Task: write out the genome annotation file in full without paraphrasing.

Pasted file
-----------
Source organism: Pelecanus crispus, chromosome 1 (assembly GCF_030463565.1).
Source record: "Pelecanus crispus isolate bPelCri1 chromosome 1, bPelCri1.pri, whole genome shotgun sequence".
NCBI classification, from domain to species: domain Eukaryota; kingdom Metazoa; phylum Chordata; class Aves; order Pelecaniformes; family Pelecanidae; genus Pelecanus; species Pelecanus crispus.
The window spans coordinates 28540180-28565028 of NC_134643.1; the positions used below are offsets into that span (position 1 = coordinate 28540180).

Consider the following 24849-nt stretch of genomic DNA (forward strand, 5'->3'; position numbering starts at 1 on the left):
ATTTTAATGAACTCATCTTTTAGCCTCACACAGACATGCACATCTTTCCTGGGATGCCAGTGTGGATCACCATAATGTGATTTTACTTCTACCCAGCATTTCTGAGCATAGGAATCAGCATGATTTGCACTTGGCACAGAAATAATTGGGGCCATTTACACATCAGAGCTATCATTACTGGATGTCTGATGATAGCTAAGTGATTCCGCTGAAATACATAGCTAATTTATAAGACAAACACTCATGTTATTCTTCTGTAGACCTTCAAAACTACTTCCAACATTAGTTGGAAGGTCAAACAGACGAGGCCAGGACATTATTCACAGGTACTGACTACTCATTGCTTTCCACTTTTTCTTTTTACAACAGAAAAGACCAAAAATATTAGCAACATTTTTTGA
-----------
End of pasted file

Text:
Source organism: Pelecanus crispus, chromosome 1 (assembly GCF_030463565.1).
Source record: "Pelecanus crispus isolate bPelCri1 chromosome 1, bPelCri1.pri, whole genome shotgun sequence".
NCBI classification, from domain to species: domain Eukaryota; kingdom Metazoa; phylum Chordata; class Aves; order Pelecaniformes; family Pelecanidae; genus Pelecanus; species Pelecanus crispus.
The window spans coordinates 28540180-28565028 of NC_134643.1; the positions used below are offsets into that span (position 1 = coordinate 28540180).

Consider the following 24849-nt stretch of genomic DNA (forward strand, 5'->3'; position numbering starts at 1 on the left):
ATTTTAATGAACTCATCTTTTAGCCTCACACAGACATGCACATCTTTCCTGGGATGCCAGTGTGGATCACCATAATGTGATTTTACTTCTACCCAGCATTTCTGAGCATAGGAATCAGCATGATTTGCACTTGGCACAGAAATAATTGGGGCCATTTACACATCAGAGCTATCATTACTGGATGTCTGATGATAGCTAAGTGATTCCGCTGAAATACATAGCTAATTTATAAGACAAACACTCATGTTATTCTTCTGTAGACCTTCAAAACTACTTCCAACATTAGTTGGAAGGTCAAACAGACGAGGCCAGGACATTATTCACAGGTACTGACTACTCATTGCTTTCCACTTTTTCTTTTTACAACAGAAAAGACCAAAAATATTAGCAACATTTTTTGA